The main hypothesis is that plant roots engineer their surrounding soils to optimize their access to water and nutrient resources particularly under drying soil conditions. These engineering areimplemented by exuding gel-like substances called the mucilage into the soil that increasescation exchange capacity of the soil, reduces the surface tension of soil solution, increases the viscosity of the soil solution and bridges soil pores by forming network-like surface within pores(Carminati et al. 2017). These modifications will have great impacts on the availibility of nutriients (adsorption and desorption) and the transport of nutriients (diffusive and convective transport), across the root soil-interface.
3. Work program incl. proposed research methods
3.1. Materials: Plants, Soil, Mucilage, and nutrient solution
Due to tiny scale of rhizosphere and the difficulty of sampling soil and nutrients in such a small region of soil, we will use a modelled rhizospheric soil to test our hypothesizes and concepts. At the end the consequent effects of rhizosphere on transport and uptake of nutrients by plants will be tested by growing plant mutants with high and low root exudation rates. Mutants are similar in all the features except one feature (amount of extracted mucilage). The modelled rhizospheric soil will be used to experimentally test and prove different aspects of our concepts. The modelled rhizospheric soil will be prepared in two different ways:
1) As a modelled rhizospheric soil we will use mucilage extracted from Chia seeds (Salvia hispanica L.) and mix it with a loamy soil collected from an agricultural field near university of Bayreuth(Ahmed et al. 2014). Although the chemical composition of mucilage extracted from chai seeds could be different than the one of exuded by roots but there are some important similarities between them that are the core of our concepts. Both mucilageincreases the viscosity and liquid phase, decreases the surface tension of liquid phase and forms a network like structure between the porous media (Fig 11).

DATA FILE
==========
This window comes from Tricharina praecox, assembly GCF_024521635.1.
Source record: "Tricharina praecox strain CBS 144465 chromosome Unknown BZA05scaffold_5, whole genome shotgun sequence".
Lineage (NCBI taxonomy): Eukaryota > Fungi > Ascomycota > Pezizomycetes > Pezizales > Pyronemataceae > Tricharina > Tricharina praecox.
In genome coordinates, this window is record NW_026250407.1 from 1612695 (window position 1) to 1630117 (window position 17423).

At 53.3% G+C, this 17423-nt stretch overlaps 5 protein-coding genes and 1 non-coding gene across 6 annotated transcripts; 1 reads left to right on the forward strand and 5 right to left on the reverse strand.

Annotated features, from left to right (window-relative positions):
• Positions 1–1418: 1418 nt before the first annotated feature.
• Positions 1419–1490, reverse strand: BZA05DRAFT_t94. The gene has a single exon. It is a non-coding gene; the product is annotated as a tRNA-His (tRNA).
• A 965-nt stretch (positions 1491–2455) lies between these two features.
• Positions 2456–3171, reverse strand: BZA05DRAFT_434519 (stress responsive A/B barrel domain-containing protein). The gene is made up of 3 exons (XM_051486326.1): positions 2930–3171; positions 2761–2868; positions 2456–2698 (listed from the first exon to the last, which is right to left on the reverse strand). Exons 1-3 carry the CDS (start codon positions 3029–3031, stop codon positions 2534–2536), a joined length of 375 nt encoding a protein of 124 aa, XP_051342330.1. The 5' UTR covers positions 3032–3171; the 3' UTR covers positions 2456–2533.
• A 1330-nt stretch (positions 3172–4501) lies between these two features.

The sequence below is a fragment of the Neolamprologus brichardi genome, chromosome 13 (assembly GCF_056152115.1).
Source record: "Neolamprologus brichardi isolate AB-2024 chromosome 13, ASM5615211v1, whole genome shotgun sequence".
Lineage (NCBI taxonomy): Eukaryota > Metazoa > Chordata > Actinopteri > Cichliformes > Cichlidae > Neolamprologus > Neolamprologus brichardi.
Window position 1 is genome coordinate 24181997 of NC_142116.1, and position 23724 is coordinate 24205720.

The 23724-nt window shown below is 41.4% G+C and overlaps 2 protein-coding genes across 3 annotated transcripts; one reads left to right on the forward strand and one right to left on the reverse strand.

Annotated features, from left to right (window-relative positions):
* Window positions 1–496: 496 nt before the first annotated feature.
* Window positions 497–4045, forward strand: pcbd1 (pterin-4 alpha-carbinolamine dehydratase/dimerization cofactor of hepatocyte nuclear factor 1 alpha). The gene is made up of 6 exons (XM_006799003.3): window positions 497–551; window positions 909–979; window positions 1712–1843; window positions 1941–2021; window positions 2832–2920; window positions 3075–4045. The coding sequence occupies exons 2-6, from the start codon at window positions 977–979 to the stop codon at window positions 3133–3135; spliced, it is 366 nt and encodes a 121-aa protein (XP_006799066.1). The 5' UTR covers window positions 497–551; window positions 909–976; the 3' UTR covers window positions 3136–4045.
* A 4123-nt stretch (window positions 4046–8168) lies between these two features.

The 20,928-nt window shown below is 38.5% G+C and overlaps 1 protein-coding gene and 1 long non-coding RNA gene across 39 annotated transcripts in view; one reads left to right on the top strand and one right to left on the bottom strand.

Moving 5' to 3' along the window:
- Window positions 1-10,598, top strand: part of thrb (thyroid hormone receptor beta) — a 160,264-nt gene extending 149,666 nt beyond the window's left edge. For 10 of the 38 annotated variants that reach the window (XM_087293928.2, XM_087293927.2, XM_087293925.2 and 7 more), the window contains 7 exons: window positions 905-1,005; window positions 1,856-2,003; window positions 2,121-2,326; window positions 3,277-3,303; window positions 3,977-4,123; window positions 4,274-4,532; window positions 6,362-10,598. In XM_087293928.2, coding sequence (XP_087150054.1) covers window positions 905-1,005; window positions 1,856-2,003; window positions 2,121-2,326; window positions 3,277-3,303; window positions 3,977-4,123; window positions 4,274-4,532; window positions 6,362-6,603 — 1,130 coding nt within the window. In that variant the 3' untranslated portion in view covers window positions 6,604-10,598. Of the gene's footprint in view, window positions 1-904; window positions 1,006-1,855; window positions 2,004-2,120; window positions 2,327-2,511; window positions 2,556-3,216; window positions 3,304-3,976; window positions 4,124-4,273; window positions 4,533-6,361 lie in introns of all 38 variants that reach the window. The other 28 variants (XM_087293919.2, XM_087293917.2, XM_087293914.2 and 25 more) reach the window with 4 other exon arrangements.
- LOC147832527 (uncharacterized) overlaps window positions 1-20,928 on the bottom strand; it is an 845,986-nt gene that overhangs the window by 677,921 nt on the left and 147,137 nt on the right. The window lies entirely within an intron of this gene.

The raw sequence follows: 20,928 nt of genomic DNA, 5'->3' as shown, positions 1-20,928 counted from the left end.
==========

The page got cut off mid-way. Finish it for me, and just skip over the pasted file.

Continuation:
Fig. 11: Chia seeds a) dry Chia, b) soaked Chia
2) As a more realistic rhizospheric soil, we also used rhizosheath, the adhering soil particles on the surface of roots (thanks to the root exudates and root hairs). We will grow maize mutants with high and low exudation rates in rhizoboxes of 40×40×2cm. The rhizoboxes will be designed in way that can be open from one side for rhizosheath collection at the end of growth period (Fig. 12). The rhizoboxes will be filed with a loamy soil. The plants will be grown for a period of 8 weeks and during this time soil will be kept at two different water contents. Some plants will be kept at an optimum soil water content (vol. 25 to 30%) some at water stressed condition (8 to 12%).
Here the idea is to test if plants grown under water stress condition will establish a more efficient rhizosphere to facilitate the transport of water and nutrient from soil to the roots. When plants are 8 weeks old we let plants to dry soil to a water content of 5% and then we opened the containers and collect the roots and adhering soil. The collected roots and rhizosheath will be gently shaken with a constant mechanical force to and then the remaining soil will be removed by applying a stronger force and finally by brushing it off from the roots.
Fig. 12. A schematic diagram of the rhizo-box.
3.2. Working packages
Work package 1: To monitor spatial distribution of liquid phase during a soil drying cycle in the selected rhizospheric soil
Objective: The core of our hypothesis is the effect of mucilage in altering configuration of liquid phase between soil pores as soil dries. The presence of mucilage maintains the connectivity of liquid phase as soil dries which in turnmaintain and facilitate the diffusive transport of nutrient under during condition.
Materials and Methods: As the first step we will study the spatial configuration of liquid phase under different soil drying conditions among three different selected rhizospheric soils and the control soil. To do so, we will use a similar experimental setup as the ones presented in figures 6 and 7. The modelled rhizospheric soil will be packed in cylindrical containers of radiusof 0.5 cm and length of 2 cm. The soil will be saturated with water and low to loss water from top by evaporation. Once soil water content reaches a given water content the top of the container will be covered a thin plastic film to minimize the evaporation rate and wait till water content reaches an equilibriumthroughout the soil. Then a micro X-ray tomography will be used to monitor spatial distribution of liquid phase between the soil. Then the captured images with an expected resolution of 0.3µm will be reconstructed to visualize the soil porosity and the spatial configuration of liquid phase. In parallel experiment
Work package2: To study the effect of mucilage on storage and exchange capacity of nutrients in soil